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2016 Oregon-Idaho Annual Conference

Keeping Sabbath: Resting, Rejoicing, Returning was the theme of the 48th Oregon-Idaho Annual Conference Session – the 48th gathering since merger of the Oregon and Idaho Conferences in 1969. The conference met in Salem, Oregon, where the first Oregon district meeting of the Oregon and California Mission Conference was held 167 years ago in 1849.

Conference was opened with a Native American welcome and drum circle. Bishop Grant J. Hagiya of the Greater Northwest Episcopal Area presided. In his opening message he offered thanks for the many people that supported the 2016 General Conference in Portland, Oregon with their time, energy and prayer.

As the second day of the conference ended, members took time to stop and remember those who died in the Orlando night club shooting just days before. The public was invited to join in a vigil and “Walk of Remembrance” for those who had died. Bishop Hagiya spoke to the crowd before the walk saying, “Our church needs to be the bearer of peace and compassion for all people.”

In the laity session, Jan Nelson was elected as conference lay leader. Nelson is a retired educator who was also elected as delegate to General Conference and has been an advocate for peace, justice and inclusion within the church.

In conference actions, the body reaffirmed its standing resolutions that support the confrontation of heterosexism in society, protection of rights for children of same-gender relationships, comprehensive immigration reform, national health care reform, and ending gun violence.

The conference heard a report from a committee working to follow up on action in 2015 that called for divestment from market funds that include Caterpillar, Hewlett-Packard, and Motorola Solutions; three companies that have been identified as benefiting from the Israeli occupation of Palestine.  The committee – made of representatives from the Holy Land Task Force, Committee on Finance and Administration, Foundation, and Board of Pensions – devised a plan for responsibly divesting. By making use of a hybrid investment plan that uses Wespath (General Board of Pensions) and private investment consultants they will work to eliminate these investments. This scenario was made possible because Wespath representatives told the divestment team that they intend to remove Motorola Solutions from its Equity Social Values Plus fund in the next quarter of 2016. The fund already excludes Caterpillar and Hewlett-Packard.

The conference board of ordained ministry, meeting before the annual conference, adopted a statement that while holding candidates for ministry to high standards for fitness, readiness, and effectiveness in ministry, they do not take sexual orientation or gender identity into their consideration of candidates. In response, the clergy session crafted a similar statement committing to participate fully in the ministerial covenant with colleagues of all sexual orientations and gender identities. The clergy session voted to share publicly that statement from their private meeting. Both statements acknowledged that the groups, like the church, are not of one mind on the issue.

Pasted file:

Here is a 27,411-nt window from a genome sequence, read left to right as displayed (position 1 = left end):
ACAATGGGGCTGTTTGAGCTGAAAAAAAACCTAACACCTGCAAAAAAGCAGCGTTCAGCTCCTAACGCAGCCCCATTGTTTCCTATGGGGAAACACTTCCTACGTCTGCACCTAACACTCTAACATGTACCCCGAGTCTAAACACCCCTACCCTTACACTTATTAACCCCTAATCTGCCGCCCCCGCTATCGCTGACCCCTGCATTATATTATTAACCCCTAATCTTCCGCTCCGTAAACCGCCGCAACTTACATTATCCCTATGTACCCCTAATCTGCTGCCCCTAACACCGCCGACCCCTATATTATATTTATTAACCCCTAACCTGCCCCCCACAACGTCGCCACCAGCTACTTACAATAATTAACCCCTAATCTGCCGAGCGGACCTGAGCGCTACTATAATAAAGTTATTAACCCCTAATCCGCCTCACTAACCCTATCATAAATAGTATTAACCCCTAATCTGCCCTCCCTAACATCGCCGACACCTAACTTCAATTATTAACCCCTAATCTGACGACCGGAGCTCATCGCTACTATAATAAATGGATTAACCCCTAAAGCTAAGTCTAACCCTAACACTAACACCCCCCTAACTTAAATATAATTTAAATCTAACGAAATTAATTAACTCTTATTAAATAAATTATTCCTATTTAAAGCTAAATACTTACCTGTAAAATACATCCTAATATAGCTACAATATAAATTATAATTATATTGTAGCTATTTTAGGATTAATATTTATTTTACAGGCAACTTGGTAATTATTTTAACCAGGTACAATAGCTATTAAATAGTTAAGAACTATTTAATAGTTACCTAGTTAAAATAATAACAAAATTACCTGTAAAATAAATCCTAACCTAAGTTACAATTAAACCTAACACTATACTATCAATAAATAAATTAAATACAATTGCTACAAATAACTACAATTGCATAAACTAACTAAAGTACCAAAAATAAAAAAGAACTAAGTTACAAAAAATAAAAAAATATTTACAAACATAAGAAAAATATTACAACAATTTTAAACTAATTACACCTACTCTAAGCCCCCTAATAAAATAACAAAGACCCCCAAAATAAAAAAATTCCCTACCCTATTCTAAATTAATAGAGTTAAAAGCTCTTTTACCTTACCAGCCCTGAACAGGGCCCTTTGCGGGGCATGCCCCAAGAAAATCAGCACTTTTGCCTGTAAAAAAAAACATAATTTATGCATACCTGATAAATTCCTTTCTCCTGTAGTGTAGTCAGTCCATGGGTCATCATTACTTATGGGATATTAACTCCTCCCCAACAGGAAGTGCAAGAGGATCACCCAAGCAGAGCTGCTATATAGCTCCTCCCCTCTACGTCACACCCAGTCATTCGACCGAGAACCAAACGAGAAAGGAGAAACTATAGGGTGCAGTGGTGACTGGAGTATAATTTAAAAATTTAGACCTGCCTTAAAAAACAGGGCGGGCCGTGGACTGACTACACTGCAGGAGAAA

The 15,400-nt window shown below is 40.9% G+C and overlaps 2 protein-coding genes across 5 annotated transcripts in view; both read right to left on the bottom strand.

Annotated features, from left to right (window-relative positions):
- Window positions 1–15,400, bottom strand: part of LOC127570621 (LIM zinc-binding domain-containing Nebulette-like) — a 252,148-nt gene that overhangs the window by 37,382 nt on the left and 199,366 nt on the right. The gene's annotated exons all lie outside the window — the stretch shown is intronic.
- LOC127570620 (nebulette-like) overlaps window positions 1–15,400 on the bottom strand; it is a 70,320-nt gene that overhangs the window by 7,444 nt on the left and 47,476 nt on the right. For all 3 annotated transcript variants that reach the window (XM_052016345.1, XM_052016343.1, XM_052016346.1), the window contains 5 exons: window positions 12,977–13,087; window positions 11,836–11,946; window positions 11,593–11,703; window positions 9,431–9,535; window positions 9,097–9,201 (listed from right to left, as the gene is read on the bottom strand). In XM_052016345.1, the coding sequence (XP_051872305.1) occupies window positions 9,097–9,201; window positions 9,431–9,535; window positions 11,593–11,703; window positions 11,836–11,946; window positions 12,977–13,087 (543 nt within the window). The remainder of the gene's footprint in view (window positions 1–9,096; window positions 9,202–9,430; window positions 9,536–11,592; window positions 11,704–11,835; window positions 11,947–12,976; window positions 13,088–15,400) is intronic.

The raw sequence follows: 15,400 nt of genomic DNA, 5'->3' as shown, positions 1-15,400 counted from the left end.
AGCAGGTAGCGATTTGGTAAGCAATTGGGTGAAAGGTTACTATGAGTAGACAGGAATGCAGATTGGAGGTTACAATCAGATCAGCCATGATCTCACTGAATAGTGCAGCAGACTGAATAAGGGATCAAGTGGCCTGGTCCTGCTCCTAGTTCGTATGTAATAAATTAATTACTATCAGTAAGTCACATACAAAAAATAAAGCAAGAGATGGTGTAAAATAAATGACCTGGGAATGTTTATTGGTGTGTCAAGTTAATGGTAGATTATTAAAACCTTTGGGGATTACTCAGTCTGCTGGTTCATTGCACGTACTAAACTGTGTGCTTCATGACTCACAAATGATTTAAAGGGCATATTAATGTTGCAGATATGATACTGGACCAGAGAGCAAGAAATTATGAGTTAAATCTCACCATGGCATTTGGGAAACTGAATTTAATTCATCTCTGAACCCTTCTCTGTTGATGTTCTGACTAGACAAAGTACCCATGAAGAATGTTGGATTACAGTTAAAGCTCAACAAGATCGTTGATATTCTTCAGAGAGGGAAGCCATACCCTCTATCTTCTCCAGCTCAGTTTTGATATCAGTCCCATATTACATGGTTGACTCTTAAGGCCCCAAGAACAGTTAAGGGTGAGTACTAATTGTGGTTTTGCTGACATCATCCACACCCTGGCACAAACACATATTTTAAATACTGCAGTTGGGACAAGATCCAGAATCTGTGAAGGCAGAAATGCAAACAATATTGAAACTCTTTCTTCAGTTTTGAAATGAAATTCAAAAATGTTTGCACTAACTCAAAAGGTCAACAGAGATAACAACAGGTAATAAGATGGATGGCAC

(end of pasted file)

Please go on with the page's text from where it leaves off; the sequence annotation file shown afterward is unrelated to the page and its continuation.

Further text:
In direct response to the decisions of the General Conference, two actions were taken by the annual conference. First the conference passed a standing resolution supporting the work of the Religious Coalition for Reproductive Choice and they voted to join the coalition. The conference also passed a resolution to support “A Way Forward,” the plan by the Council of Bishops for a commission to review and bring forth a proposal for the church to resolve its differences over human sexuality and LGBTQ inclusion.

The conference celebrated exceeding both the Oregon-Idaho and Greater Northwest Area goals for the Imagine No Malaria campaign. The Greater Northwest Area has contributed over $1.1 million to date. For the second year, the conference celebrated paying 100 percent of General Conference apportionments.

The conference commissioned two new elders (average age 35). There were 13 in the retiring class and 25 saints of the church were remembered at the memorial service.

Conference membership stands at 25,308 down 716 from the previous year. Worship attendance stands at 12,336 down 561. Professions and reaffirmations of faith stand at 472, up 42 from 2014. Adult and young adults in small groups increased by 297 to 7,749, while worshipers engaged in mission increased by 2,114 to 7,538. Mission engagement has more than doubled in the last two years.

-- Greg Nelson, Oregon-Idaho Conference, director of communication